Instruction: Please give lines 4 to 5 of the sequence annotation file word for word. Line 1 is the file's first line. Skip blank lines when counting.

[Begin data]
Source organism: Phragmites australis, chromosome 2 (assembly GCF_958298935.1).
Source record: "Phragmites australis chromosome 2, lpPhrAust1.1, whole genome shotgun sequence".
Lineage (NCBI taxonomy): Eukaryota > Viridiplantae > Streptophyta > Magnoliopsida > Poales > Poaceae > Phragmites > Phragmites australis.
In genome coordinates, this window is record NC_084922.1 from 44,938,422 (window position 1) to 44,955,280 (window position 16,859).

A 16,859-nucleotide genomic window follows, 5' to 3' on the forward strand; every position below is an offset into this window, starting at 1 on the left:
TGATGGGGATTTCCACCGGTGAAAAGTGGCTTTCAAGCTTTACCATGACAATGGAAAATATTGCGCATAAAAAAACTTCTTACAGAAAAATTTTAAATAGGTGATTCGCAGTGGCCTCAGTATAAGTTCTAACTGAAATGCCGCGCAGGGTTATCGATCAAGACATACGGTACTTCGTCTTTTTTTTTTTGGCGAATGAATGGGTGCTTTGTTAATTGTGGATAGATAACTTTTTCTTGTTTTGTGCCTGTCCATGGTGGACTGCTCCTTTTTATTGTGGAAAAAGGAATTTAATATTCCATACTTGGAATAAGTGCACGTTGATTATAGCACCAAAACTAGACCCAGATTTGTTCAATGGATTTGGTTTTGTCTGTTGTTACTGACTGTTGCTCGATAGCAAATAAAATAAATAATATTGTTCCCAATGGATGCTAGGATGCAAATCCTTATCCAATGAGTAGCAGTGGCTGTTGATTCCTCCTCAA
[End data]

In genome coordinates, this window is record NC_084922.1 from 44,938,422 (window position 1) to 44,955,280 (window position 16,859).

A 16,859-nucleotide genomic window follows, 5' to 3' on the forward strand; every position below is an offset into this window, starting at 1 on the left: